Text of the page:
Women judges and prosecutors trying to combat political corruption and impunity face harassment and persecution from on high
Marlies Stappers and Sanne Weber write in Open Democracy about the attacks on women judges and prosecutors who have taken on a key role in challenging elite interests in Guatemala, focussing on Claudia Paz y Paz, Yassmin Barrios, Thelma Aldana, and Gloria Porras.
The concerted campaign by Guatemala’s political and economic elites to undermine key gains made in the country’s long-running struggle against high-level corruption and impunity has taken a new turn.
Several women within the justice system have played a crucial role in this struggle – challenging not only elite interests, but also gender norms in a patriarchal and conservative society. Unfortunately, these same women have also suffered the consequences. They have faced unprecedented judicial harassment and persecution, with far-reaching personal impacts.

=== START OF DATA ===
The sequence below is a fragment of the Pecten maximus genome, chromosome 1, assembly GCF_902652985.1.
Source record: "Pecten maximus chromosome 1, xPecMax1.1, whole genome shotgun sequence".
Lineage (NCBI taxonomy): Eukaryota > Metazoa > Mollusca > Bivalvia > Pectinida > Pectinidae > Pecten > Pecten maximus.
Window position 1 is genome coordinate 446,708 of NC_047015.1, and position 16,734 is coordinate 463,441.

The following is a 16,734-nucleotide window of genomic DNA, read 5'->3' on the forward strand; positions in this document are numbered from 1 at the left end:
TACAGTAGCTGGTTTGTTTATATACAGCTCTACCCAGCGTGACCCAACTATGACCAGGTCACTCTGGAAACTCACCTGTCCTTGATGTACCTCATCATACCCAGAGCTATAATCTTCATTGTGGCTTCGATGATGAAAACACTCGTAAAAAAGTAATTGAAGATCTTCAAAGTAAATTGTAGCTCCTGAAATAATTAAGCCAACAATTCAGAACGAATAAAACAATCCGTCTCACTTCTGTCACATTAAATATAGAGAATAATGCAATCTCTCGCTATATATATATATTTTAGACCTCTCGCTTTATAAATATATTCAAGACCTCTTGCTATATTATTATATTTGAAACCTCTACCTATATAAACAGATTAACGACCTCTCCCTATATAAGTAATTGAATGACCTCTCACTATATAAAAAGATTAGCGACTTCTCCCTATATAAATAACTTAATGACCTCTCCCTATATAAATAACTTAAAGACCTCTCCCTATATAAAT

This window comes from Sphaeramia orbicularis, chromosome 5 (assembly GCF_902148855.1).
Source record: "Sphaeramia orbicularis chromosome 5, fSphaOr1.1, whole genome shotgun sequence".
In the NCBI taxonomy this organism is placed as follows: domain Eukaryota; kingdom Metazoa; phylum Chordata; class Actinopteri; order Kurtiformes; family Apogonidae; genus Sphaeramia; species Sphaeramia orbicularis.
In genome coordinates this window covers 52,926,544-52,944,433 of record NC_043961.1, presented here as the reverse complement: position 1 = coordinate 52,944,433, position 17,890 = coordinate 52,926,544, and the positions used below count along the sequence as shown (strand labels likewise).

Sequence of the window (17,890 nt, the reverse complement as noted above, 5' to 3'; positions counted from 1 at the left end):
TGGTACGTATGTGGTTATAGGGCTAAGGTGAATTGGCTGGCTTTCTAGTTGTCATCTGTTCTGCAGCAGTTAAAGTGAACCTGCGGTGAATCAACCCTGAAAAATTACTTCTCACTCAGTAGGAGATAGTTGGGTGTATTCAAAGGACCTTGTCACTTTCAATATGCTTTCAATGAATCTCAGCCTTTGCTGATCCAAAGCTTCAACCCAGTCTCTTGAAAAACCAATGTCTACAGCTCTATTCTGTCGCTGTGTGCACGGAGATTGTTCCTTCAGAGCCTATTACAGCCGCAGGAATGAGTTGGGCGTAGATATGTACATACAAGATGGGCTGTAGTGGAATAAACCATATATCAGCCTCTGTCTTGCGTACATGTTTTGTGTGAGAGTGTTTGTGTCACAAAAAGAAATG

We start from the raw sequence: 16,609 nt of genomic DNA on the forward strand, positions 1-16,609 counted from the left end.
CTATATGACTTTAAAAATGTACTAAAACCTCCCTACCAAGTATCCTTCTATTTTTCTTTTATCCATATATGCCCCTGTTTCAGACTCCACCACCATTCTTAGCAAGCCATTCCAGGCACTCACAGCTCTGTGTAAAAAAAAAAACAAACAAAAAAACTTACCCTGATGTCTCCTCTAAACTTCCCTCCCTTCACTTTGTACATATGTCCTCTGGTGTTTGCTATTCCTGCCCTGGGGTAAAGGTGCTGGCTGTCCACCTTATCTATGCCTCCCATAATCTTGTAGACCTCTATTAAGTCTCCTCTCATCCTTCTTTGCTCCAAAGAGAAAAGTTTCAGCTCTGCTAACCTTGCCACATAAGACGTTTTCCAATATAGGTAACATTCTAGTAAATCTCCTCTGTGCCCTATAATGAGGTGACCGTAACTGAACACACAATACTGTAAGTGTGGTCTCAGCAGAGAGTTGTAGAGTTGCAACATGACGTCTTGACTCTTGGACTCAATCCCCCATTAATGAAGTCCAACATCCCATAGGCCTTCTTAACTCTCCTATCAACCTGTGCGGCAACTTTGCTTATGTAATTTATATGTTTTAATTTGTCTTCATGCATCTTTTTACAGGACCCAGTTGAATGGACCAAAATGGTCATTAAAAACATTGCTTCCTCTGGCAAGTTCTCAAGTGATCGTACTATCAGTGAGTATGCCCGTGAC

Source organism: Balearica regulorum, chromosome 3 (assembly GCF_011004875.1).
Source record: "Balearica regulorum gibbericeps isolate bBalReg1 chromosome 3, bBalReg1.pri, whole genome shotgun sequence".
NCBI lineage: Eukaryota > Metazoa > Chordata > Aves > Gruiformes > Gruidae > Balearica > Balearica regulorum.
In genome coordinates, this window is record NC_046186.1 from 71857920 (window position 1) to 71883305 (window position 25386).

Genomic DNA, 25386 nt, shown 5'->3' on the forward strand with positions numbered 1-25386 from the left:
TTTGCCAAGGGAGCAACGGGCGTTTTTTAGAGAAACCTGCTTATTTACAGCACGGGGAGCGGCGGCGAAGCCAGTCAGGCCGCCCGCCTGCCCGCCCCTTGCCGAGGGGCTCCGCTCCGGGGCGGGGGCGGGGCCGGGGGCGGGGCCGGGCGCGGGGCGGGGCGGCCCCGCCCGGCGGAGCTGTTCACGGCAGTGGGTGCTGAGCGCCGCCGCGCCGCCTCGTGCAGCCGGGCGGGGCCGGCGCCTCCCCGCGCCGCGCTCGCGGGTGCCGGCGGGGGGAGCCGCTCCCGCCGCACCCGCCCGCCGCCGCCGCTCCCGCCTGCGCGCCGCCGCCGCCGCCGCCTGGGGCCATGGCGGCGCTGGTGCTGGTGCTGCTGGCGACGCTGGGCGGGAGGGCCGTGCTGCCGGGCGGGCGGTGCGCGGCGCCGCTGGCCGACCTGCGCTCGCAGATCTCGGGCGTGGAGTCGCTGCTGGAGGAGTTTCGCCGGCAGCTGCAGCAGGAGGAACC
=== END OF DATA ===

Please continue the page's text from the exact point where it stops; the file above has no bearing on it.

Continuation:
Guatemala remains a strongly polarised country with a long history of human rights violations, including a 36-year civil war (1960-96) in which acts of genocide were committed. Endeavours to promote and protect human rights frequently give rise to stigmatisation and accusations of left-wing political activism from right-wing sections of society.
An important and interesting article which you can read in full here, Attacks against women justice defenders threaten rule of law in Guatemala.
The article is also available in Spanish, here, Ataques contra mujeres que defienden la justicia amenazan el Estado de Derecho en Guatemala.